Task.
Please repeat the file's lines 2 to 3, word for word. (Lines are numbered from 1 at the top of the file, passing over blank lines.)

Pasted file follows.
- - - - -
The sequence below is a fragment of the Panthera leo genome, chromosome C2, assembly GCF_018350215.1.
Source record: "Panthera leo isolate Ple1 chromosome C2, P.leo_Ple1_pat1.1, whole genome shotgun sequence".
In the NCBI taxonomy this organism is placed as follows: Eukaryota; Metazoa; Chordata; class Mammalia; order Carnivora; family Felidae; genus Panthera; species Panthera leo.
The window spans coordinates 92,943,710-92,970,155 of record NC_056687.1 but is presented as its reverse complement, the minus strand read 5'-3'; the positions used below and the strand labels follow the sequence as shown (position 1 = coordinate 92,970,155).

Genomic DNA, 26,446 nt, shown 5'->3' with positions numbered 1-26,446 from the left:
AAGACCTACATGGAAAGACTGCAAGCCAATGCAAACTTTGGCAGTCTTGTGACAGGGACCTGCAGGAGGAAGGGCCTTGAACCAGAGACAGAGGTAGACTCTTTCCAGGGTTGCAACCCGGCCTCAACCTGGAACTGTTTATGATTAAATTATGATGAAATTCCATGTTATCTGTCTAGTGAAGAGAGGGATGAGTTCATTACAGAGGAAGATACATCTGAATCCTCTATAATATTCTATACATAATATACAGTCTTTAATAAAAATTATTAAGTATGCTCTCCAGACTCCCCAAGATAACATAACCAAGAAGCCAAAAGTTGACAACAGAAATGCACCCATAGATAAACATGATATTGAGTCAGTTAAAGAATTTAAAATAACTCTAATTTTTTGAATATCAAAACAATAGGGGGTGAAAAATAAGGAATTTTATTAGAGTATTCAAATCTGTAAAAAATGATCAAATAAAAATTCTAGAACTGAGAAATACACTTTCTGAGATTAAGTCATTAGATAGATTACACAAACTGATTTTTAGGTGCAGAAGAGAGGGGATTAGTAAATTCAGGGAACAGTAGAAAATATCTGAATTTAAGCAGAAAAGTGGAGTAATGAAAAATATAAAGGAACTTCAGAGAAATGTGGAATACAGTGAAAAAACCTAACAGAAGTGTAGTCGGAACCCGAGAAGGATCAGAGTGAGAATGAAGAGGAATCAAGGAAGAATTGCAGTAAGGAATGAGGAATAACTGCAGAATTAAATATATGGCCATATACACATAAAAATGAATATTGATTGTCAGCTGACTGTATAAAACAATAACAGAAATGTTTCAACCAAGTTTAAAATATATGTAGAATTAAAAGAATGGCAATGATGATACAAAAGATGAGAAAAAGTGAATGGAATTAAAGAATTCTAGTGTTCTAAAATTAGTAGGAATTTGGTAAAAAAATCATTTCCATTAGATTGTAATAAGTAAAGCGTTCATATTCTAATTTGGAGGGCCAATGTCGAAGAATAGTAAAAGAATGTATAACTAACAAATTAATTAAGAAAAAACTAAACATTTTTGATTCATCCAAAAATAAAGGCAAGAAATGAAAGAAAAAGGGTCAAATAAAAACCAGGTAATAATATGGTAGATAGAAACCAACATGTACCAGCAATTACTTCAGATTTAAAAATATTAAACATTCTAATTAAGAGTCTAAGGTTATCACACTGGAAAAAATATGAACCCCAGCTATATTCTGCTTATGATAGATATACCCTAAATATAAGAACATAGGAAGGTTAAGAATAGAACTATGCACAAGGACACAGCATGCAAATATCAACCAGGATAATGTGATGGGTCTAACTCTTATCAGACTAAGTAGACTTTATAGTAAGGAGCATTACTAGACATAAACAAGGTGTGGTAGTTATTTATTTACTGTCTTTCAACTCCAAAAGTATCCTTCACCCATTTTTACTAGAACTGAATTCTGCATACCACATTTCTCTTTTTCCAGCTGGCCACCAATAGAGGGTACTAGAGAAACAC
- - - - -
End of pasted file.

Source record: "Panthera leo isolate Ple1 chromosome C2, P.leo_Ple1_pat1.1, whole genome shotgun sequence".
In the NCBI taxonomy this organism is placed as follows: Eukaryota; Metazoa; Chordata; class Mammalia; order Carnivora; family Felidae; genus Panthera; species Panthera leo.